How to Visit Norwich on a budget
Norwich UK: a budget guide to help you save
Norwich may be tucked away in the East of England, but it’s a gem of a city and well worth visiting for the weekend. Much smaller and easier to navigate than most cities, yet still bursting with cultural highlights, free attractions, unique shopping and independent cafes, bars and restaurants, it’s also a vibrant student town.
From getting there on the cheap to affordable accommodation tips, low cost things-to-do and eating out for less, read on for our budget guide to Norwich.
Getting to Norwich on a budget
The cheapest way to get to Norwich from London is via the Megabus which departs Victoria Coach Station and takes three hours. Single journeys cost as little as £5. National Express also has regular coach services.
The train can be costly if you are arriving from London, but reserving tickets well in advance can see you make huge savings. You can get to Norwich by train from the North or West of the UK via Peterborough.
Norwich also has an airport which connects with a few UK cities including Edinburgh, Exeter and Manchester via the low cost carrier Flybe.
Getting around the city for less
The great thing about Norwich is that for a city, it’s fairly small. Most of the top things-to-do are found in the centre which can be easily navigated on foot.
Parking in the city centre is difficult and pricey; a better option for those staying out of town is to take advantage of one of the many Park & Ride routes. Tickets for Park & Ride are even cheaper after 12pm.
Where to stay
Like any city, Norwich is home to a wide choice of accommodation from the budget to the incredibly expensive. Those looking for a room for less should head to the Oaklands or Stracey hotels, both near the city centre with single rooms for well under £50. The Riverside Travelodge is also dependably cheap and a short walk from the centre.
Should you be visiting friends or family who go to UEA you may be able to get a discounted room at the already reasonable Broadview Lodge on campus.
It’s also possible to camp near the city centre at the Whitlingham Broad Campsite (a 35 minute walk from Norwich Station). This is far cheaper than staying in a hotel, plus it gives you access to the Broads National Park as you can hire canoes and kayaks very close to the campsite.
Free or low-cost attractions
The Norwich Forum is found to the northwest of the city centre close to the City Hall and Market Square. Housing a library and exhibition space there’s usually something going on here.
Norwich Castle isn’t as expensive as many UK castles, but it’s still over £30 for a family ticket and just over £9 for an adult. However those who arrive up to an hour before closing can take advantage of the Twilight Entry price of £2 per person. With just 60 minutes to look around, be sure to stop in at the Ancient Egyptian and Roman exhibitions.
This gem of an attraction is often overlooked by visitors as it’s located just outside of the city centre, close to the cathedral. That being said, it’s well worth a visit and the £4 entry free makes it quite affordable. These ‘secret’ gardens are a stunning place to get away from the hustle and bustle of the town centre.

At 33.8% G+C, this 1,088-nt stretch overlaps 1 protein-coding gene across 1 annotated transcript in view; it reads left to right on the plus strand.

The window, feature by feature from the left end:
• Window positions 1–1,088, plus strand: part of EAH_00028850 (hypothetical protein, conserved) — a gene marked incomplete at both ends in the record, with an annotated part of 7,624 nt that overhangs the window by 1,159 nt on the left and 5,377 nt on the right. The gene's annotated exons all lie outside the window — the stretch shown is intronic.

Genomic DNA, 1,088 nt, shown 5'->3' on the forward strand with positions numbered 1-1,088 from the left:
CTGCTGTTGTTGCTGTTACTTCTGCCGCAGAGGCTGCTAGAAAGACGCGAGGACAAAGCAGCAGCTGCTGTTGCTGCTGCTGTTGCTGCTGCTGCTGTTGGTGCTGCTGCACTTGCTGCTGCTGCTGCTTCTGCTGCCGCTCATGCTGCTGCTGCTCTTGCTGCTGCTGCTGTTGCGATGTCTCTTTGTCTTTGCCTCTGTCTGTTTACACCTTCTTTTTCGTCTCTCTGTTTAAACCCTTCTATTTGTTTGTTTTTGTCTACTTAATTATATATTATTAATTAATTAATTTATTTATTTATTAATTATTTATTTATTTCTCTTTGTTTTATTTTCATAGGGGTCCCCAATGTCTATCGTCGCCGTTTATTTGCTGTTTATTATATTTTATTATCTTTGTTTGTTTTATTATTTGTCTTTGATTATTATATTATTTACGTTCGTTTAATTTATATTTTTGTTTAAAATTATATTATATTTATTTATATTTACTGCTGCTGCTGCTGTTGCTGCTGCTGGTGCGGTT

Completely free to enter is the majestic Norwich Cathedral. Wander around the medieval cloisters of this stunning landmark and attempt the labyrinth in the courtyard.
Norwich is a city that truly does art and you can find many free galleries dotted about the city centre. The best however is arguably the Sainsbury Centre for Visual Arts, which is out of town at the UEA campus. It’s open Tues – Sun year round and entry is free to all.
Norwich is a proud green city, with over 150 green spaces in and around the main urban area. This includes nature reserves such as the atmospheric Whitlingham Country Park and the very popular and grand Eaton Park, home to a miniature railway, skate park, boat pond, pavilion and bandstand.
Eating out on a budget
One of the most popular places to eat for less in Norwich is to buy a cone of chips at the Market Square from Lucy’s, and enjoy them on the steps opposite the City Hall. That being said you will find numerous more food stalls in the city centre including crepes, hot dogs (made from Norfolk sausages) and Mexican food.
For vegetarians a popular choice is Namaste Indian, which has mid-priced meals but a BYO drink policy (with corkage), that can bring your overall meal price right down).
As always, the city’s three Wetherspoon’s offer a wide range of cheap meals (particularly breakfasts). For a nicer experience walk to the Glasshouse in Tombland or to the Riverside Complex to the Lloyds Inn rather than the more crowded city centre Bell.
Should you download a voucher for a chain restaurant you’ll most probably find it in the Intu Centre where names such as Ask, Café Rouge, Gourmet Burger, Pizza Hut and Giraffe are located.
When it comes to evening time, the easiest way to drink for less is to hit Princes of Wales Road where university students are well served with cheap drinks deals and low entry nightclubs.
If you want to go somewhere a little hipper and more grown-up than the bars and clubs of Prince of Wales Road then head to the north of the centre where you can get a cheap pint in the artsy Playhouse, the traditional Ribs of Beef or the cheerfully named The Mischief.